For me it will be important to be in a group because of the wind. I'll be aiming to be the closest I can be to the front, but without blowing all my matches! When we rode with the recon group I was like "Is this a joke? Is this how the race is going to be?" because it was just a bunch of guys in a group ride, going all out from the gun. I don't think it will be like that, since on the day of the race people will be facing over 100 miles, and we never rode more than 80 during recon. The big thing for me will be to avoid ending up alone during that windy, exposed twenty miles. After that, I think I'll be OK, since the longer the race the better it will be for me. After 90 miles people will begin to blow up, so not burning too many matches before that will be important. I am used to longer races, so I think that's one place where the advantage swings in my direction.

How about equipment? We hear you're running a new set of IRCs

The Boken double cross. They're pretty tready, almost like a mountain bike tire, but just a little bit less chunky. They mount a bit wider than the other Bokens, and seemed to grab this sandy gravel better. I slid around a bit less than normal, so I'm pretty stoked on them.

How about tire pressure? What did you run for the different days that you were riding?

I've been running pretty hard because we've also been riding on the roads a lot recently. The first few days I tried about 35, and then one day we went all the way down to just above 20, and it felt horrible. I could barely move. I felt like I was pushing a flat tire through snow. I went back up to 30 the next day. And that felt pretty good, so I'll most likely go 30 in the front and 32 in the rear.

Switching gears, we asked Michael Marckx about designing the Cedar City course, about which he had the following to say:

"For Cedar City, the approach I took was very different than the SD and Asheville courses. The Asheville course mimics the SD one in terms of road to dirt ratio and complexion of the terrain, but for CC, the area is so ripe with gravel roads and trails that had never even been ridden. So for the riders signed up for this inaugural event, they will go on trails that have rarely seen a bike tread. The CC course takes place at altitude, where most of the course takes place around 5,800 feet, but the highest point at mile 110 is 6,700 feet.

"As with the BWR in SD, I needed to add something that would make people feel uncomfortable, beyond the crazy climb at the end, and despite the urging from the locals who we had originally engaged to suggest routing, we added a 4.4-mile technical mountain bike sector that I easily rode on 32mm tires, which told me we had to include this sector at all costs. The fact that locals were saying we were crazy and that they would refuse to do the event if it was going to be that hard made it certain in my mind that was the correct way to go.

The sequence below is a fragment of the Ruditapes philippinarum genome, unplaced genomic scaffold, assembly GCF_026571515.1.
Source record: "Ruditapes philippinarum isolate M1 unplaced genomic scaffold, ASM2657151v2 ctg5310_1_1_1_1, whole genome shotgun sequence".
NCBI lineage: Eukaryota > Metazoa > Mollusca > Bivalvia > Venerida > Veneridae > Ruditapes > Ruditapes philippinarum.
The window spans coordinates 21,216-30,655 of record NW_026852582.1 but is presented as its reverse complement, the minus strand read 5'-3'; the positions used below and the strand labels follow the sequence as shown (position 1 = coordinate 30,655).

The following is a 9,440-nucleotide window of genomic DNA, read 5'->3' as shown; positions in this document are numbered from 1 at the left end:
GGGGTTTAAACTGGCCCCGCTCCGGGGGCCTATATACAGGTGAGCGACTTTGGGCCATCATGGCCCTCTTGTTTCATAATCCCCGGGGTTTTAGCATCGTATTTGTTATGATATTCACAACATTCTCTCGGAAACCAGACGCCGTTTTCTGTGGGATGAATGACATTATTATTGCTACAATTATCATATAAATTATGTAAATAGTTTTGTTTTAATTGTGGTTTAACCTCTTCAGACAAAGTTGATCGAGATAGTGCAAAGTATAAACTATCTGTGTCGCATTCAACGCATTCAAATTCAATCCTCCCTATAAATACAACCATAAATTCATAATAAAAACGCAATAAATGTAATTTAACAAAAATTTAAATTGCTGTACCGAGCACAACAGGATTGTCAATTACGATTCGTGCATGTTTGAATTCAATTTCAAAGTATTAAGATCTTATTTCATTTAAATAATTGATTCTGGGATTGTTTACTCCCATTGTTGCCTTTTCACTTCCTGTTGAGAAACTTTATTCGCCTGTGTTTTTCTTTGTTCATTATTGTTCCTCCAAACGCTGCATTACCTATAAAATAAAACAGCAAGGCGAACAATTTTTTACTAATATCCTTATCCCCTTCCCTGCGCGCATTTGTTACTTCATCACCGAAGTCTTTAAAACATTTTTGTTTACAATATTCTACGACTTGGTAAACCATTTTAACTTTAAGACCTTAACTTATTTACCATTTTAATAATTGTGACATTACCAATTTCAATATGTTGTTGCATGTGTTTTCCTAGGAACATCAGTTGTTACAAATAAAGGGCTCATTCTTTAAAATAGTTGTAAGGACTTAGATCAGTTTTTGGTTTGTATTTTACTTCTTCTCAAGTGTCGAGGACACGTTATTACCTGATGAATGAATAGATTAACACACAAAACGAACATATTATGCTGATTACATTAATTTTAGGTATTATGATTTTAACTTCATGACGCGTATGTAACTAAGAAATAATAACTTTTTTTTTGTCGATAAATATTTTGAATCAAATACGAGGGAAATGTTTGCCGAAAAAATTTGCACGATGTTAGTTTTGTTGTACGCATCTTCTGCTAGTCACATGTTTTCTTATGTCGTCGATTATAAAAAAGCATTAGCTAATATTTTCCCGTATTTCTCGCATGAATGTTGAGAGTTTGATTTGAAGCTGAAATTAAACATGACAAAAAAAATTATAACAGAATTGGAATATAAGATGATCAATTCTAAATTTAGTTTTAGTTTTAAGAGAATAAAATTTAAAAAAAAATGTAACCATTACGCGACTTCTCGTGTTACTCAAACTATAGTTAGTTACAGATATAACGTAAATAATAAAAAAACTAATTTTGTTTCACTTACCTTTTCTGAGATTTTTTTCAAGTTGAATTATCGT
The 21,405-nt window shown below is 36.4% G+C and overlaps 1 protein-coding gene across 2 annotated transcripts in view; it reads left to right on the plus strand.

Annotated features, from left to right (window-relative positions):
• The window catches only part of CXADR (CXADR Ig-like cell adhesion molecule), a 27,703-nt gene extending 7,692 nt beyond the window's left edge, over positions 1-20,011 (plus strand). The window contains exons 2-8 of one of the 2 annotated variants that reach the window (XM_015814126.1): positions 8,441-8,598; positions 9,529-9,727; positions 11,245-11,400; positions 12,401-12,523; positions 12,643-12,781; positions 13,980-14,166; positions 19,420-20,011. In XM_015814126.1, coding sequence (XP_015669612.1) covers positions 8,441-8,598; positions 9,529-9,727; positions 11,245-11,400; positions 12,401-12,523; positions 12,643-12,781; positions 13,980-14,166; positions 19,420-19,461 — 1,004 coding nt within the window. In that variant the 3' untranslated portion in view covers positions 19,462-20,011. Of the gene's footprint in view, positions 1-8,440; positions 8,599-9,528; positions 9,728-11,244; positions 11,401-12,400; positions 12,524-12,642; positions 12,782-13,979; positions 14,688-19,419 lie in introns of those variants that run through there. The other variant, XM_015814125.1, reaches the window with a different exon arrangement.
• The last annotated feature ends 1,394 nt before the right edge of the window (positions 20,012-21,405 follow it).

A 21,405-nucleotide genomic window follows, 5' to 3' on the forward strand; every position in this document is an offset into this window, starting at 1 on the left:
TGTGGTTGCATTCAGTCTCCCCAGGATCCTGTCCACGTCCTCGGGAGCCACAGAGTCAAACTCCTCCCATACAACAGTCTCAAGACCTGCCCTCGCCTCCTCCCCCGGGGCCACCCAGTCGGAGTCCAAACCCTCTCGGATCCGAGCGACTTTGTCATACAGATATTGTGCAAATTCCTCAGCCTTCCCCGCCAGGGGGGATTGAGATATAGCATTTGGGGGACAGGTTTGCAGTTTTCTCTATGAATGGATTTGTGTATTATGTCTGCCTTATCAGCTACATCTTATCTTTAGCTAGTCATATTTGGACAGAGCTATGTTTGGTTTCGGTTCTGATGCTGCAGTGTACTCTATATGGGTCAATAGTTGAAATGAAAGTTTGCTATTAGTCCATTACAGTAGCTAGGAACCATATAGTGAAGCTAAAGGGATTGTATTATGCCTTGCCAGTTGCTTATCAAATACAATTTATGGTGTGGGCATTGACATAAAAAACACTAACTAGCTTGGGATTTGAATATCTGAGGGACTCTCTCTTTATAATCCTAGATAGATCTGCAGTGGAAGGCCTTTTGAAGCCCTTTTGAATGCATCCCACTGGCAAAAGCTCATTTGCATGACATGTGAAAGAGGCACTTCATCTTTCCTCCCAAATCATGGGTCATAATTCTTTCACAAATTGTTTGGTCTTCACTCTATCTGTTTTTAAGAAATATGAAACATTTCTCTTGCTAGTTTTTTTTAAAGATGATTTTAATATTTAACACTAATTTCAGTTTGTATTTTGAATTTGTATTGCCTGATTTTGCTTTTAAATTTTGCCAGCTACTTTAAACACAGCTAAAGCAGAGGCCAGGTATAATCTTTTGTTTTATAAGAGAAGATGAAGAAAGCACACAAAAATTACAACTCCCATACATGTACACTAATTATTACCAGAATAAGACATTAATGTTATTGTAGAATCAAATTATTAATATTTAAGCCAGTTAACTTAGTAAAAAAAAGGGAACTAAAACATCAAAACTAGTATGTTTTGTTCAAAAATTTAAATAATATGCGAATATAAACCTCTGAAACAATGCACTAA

"It’s already surprising to me when people who ride a lot are still looking to have an easy, Grand Fondo type event, rather than a full-on spring class like event. Every year for BWR SD I was confronted with people who would say I needed to make it easier, so I kept making it harder. What that did was weed out the poseurs and attract real riders who wanted a challenge. In fact, the prime motivator for me, after moving back to SD and immersing myself in the peloton here, was the fact that we would have these group rides and lesser riders would somehow still be in the group for sprints. My idea was to make it so hard for these riders they just couldn’t sit in; they’d get dropped and be on their own. This ultimately meant that those riders would never do the event. That kind of rider also inspired the Purple Card. Everyone was given a purple card before the race and they could pull it out and serve it to riders who were just being Freddie Freeloaders. That card meant that the rider had to go to the front and take a pull.


"Back to CC, the course is 75% off-road and 25% road. There are proper gravel sectors, but also lots of dirt sectors. The tire requirements are wide is better: 40mm or more.

"The course, as any good BWR one would do, confronts riders with an ever changing terrain and wind scenarios. There are so many varied sectors that riders will be on their toes. Worse, or better, riders must pay attention every inch of the way, which means they will get tired a lot quicker…not just from the wind and energy-zapping gravel, but from the treacheries of the more technical single- and double-tracks, the sand and the bumps, holes and debris. I did about ten versions of the CC course and it is nothing like the original ones suggested to me by the locals, and I'm proud of that. I think that any good course reveals itself through iteration, and I'm confident BWR Cedar City will be great in its inaugural year."